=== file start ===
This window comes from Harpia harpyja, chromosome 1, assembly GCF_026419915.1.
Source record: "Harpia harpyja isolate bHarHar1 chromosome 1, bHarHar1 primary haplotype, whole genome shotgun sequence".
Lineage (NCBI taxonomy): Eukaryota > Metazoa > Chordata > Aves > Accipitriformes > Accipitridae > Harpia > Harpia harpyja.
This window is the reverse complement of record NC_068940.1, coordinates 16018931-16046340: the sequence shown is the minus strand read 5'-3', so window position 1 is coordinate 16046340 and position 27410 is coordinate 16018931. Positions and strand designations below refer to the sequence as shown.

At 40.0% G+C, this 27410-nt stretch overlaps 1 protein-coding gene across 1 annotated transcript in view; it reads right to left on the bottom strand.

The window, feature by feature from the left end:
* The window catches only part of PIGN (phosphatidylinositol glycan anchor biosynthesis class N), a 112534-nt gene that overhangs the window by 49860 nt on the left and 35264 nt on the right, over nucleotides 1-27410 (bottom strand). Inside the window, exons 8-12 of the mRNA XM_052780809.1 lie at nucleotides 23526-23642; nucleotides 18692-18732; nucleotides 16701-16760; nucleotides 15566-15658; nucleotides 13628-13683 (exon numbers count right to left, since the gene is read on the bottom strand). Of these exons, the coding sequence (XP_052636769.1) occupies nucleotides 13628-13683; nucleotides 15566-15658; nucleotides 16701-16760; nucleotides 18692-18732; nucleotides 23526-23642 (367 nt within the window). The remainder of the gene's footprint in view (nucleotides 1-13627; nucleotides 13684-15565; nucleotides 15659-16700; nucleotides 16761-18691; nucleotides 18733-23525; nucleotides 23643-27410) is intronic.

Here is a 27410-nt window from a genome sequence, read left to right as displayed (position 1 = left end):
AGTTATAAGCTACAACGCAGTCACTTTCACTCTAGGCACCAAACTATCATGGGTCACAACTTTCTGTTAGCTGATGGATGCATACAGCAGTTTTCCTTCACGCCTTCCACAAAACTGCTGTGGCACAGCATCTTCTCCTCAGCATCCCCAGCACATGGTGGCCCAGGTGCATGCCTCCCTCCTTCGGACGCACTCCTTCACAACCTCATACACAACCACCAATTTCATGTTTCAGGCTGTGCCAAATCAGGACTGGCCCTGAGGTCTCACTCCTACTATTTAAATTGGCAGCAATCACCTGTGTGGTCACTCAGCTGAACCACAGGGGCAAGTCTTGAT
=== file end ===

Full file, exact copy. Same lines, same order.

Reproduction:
This window comes from Harpia harpyja, chromosome 1, assembly GCF_026419915.1.
Source record: "Harpia harpyja isolate bHarHar1 chromosome 1, bHarHar1 primary haplotype, whole genome shotgun sequence".
Lineage (NCBI taxonomy): Eukaryota > Metazoa > Chordata > Aves > Accipitriformes > Accipitridae > Harpia > Harpia harpyja.
This window is the reverse complement of record NC_068940.1, coordinates 16018931-16046340: the sequence shown is the minus strand read 5'-3', so window position 1 is coordinate 16046340 and position 27410 is coordinate 16018931. Positions and strand designations below refer to the sequence as shown.

At 40.0% G+C, this 27410-nt stretch overlaps 1 protein-coding gene across 1 annotated transcript in view; it reads right to left on the bottom strand.

The window, feature by feature from the left end:
* The window catches only part of PIGN (phosphatidylinositol glycan anchor biosynthesis class N), a 112534-nt gene that overhangs the window by 49860 nt on the left and 35264 nt on the right, over nucleotides 1-27410 (bottom strand). Inside the window, exons 8-12 of the mRNA XM_052780809.1 lie at nucleotides 23526-23642; nucleotides 18692-18732; nucleotides 16701-16760; nucleotides 15566-15658; nucleotides 13628-13683 (exon numbers count right to left, since the gene is read on the bottom strand). Of these exons, the coding sequence (XP_052636769.1) occupies nucleotides 13628-13683; nucleotides 15566-15658; nucleotides 16701-16760; nucleotides 18692-18732; nucleotides 23526-23642 (367 nt within the window). The remainder of the gene's footprint in view (nucleotides 1-13627; nucleotides 13684-15565; nucleotides 15659-16700; nucleotides 16761-18691; nucleotides 18733-23525; nucleotides 23643-27410) is intronic.

Here is a 27410-nt window from a genome sequence, read left to right as displayed (position 1 = left end):
AGTTATAAGCTACAACGCAGTCACTTTCACTCTAGGCACCAAACTATCATGGGTCACAACTTTCTGTTAGCTGATGGATGCATACAGCAGTTTTCCTTCACGCCTTCCACAAAACTGCTGTGGCACAGCATCTTCTCCTCAGCATCCCCAGCACATGGTGGCCCAGGTGCATGCCTCCCTCCTTCGGACGCACTCCTTCACAACCTCATACACAACCACCAATTTCATGTTTCAGGCTGTGCCAAATCAGGACTGGCCCTGAGGTCTCACTCCTACTATTTAAATTGGCAGCAATCACCTGTGTGGTCACTCAGCTGAACCACAGGGGCAAGTCTTGAT